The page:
CD, Nextera, 2008
All the music on “The Subliminal Relation Between Planets” was performed and recorded live by Andrea Marutti in Italian countryside of Archiaro near Catanzaro on August 24th 2007. Based on visual and verbal suggestions from fellow artist Tommaso Cosco, the album comprises of four lengthy dark ambient soundscapes.
Marutti, based in Milan, Italy, has been recording electronic music since the early 1990s and is also the founder of the AFE Records label. He releases music under the names Afeman, Amon, DJ Lips, Lips Vago, Lips Vago Quartet, Never Known and Spiral, each pseudonym covering a different style of electronic music. With a long list of collaborators and releases on many labels to his name, Marutti is also part of the bands Hall Of Mirrors and Sil Muir. Recording under his own name since 2001, his music focuses on the dark ambient and experimental side of electronic music.
Musically, “The Subliminal Relation Between Planets” is a dark but serene journey on waves of low droning sound with cascading chimes, vaguely coherent voices and other miniscule sounds carefully assembled to form a hypnotic sonic bedrock. Often resembling a deep dark ocean bed with an ever present bassy drone, each track holds a certain sub-aquatic charm of tiny chinks of sound, both melodic but strangely distant and unseen. As the low rumble continues to gently roll on, synth tones criss-cross, slithers of sound fall all around and half-heard voices are caught in the tranquil haze of mesmerizing sound. Something about Marutti’s music is both serenely relaxing and subtly unnerving at the same time, almost as though the calming aspects are masking the true meaning of the dark undertones it hides. Under those shards of sonic beauty lie dark unseen forces, almost like an unknown danger lurking deep in the watery depths of the ocean the sounds resemble. All the way through the mood very slowly heightens until the 24 minute closing track “In the Fish Trove” unleashes its darkest passage yet with anxious tension building all around, almost as though some impending danger is nearby, tones echoing like disembodied screams before dissipating with a steady rise to the surface, leaving the fear of the darkness to rise again another day.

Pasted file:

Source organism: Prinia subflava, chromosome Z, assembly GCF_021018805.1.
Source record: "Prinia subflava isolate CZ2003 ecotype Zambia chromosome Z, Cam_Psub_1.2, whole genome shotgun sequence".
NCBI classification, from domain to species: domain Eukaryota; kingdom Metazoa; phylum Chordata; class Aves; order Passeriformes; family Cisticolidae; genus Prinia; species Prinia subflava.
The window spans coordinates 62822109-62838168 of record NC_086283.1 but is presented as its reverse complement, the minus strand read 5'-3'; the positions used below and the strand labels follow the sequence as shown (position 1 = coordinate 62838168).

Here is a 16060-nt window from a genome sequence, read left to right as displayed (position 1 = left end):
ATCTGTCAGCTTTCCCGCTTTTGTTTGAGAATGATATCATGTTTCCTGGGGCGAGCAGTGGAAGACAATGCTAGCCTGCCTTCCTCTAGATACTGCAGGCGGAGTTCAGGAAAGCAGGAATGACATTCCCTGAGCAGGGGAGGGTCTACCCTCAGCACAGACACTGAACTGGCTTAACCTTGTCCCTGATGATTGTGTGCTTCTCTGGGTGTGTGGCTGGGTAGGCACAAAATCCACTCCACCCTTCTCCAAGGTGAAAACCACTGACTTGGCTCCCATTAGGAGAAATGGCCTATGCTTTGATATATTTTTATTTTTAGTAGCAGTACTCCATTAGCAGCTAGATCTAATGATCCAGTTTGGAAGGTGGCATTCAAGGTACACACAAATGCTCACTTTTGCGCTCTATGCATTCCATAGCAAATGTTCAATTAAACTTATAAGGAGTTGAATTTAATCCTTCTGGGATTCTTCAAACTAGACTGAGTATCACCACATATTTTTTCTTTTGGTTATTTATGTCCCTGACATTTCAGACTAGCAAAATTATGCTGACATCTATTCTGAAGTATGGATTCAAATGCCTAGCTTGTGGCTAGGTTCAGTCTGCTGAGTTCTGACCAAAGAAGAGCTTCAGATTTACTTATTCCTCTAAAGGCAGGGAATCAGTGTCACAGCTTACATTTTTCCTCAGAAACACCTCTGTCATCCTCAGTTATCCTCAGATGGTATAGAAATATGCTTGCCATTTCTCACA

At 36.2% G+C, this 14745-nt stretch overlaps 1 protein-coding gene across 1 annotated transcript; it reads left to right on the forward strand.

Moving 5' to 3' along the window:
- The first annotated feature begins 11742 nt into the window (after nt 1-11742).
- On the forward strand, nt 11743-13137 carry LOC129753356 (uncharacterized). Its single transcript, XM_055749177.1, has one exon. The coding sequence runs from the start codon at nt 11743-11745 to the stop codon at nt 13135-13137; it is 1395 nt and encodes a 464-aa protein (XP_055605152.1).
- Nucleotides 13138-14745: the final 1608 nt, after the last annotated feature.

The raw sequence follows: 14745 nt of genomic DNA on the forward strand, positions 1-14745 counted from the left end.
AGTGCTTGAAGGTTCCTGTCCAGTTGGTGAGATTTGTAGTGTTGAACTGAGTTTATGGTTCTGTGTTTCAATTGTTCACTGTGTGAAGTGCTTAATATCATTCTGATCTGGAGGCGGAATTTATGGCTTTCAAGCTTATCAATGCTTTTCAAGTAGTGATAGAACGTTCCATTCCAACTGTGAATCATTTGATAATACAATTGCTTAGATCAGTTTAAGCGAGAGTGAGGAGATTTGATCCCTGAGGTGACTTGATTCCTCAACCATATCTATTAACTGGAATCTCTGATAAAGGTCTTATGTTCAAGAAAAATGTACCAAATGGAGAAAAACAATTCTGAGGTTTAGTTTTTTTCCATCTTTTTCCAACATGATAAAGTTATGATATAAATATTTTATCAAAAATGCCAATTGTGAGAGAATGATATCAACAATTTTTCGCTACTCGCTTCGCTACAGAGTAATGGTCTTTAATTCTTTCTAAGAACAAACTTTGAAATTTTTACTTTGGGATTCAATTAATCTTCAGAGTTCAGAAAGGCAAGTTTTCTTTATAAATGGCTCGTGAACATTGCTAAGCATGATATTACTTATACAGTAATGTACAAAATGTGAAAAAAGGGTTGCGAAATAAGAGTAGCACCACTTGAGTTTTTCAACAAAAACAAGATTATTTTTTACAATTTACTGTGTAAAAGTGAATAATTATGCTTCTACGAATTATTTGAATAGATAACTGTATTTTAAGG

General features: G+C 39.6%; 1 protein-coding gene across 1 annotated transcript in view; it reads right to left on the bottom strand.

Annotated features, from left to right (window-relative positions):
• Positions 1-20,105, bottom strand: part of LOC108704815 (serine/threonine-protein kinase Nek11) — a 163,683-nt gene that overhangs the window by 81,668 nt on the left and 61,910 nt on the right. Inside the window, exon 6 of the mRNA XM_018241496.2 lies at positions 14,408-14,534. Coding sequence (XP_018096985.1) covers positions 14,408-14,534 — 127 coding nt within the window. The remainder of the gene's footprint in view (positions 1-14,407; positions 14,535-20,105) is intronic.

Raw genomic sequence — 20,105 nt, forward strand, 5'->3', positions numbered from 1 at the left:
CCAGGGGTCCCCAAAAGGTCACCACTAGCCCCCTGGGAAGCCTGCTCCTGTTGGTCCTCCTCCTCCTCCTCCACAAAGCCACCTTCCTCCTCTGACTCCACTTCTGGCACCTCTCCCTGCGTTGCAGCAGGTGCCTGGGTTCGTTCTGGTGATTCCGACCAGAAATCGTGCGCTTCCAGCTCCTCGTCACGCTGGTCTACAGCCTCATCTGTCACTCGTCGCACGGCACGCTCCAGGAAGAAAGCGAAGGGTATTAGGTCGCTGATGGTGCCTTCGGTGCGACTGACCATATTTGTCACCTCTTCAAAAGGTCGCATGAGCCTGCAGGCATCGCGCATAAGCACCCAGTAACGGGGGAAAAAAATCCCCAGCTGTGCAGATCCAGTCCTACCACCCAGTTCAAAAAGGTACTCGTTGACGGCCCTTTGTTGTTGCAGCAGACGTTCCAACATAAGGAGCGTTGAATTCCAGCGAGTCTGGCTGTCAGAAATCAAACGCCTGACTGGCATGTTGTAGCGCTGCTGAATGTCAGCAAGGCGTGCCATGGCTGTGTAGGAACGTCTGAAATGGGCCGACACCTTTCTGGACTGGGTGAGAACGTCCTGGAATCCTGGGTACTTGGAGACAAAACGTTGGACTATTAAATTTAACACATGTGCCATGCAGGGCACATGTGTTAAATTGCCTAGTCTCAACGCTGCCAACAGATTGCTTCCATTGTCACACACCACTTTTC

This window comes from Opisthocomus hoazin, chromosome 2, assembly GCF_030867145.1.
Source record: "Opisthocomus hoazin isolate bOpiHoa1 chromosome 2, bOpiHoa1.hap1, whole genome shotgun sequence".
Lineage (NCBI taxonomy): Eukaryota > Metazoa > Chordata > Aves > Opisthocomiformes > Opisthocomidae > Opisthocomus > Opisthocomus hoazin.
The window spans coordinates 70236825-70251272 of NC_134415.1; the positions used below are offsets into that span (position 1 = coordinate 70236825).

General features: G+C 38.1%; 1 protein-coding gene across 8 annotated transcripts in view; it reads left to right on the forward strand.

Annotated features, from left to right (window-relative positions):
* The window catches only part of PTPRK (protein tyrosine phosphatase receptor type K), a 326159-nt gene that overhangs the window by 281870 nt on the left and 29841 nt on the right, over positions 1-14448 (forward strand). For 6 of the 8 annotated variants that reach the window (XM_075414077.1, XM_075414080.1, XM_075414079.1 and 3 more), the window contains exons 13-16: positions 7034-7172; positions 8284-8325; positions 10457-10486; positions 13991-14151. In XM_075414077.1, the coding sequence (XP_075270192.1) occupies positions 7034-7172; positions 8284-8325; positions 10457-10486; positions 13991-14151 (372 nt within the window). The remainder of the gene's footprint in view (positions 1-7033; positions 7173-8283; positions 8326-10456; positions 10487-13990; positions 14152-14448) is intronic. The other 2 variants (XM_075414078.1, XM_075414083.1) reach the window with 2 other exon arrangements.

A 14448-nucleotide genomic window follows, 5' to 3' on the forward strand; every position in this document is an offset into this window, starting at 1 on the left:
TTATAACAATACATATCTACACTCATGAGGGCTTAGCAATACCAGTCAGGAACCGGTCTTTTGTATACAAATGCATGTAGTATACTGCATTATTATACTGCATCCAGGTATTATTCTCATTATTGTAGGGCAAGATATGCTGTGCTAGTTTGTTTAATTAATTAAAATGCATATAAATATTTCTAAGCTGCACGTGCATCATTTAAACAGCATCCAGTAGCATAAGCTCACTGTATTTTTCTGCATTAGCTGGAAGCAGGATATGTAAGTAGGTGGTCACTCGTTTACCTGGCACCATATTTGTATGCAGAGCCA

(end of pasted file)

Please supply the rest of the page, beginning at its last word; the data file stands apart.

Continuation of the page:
Ultimately, “The Subliminal Relation Between Planets” is a beautiful dark ambient soundscape that must have been fascinating to experience first hand during the recording process.
— Paul Lloyd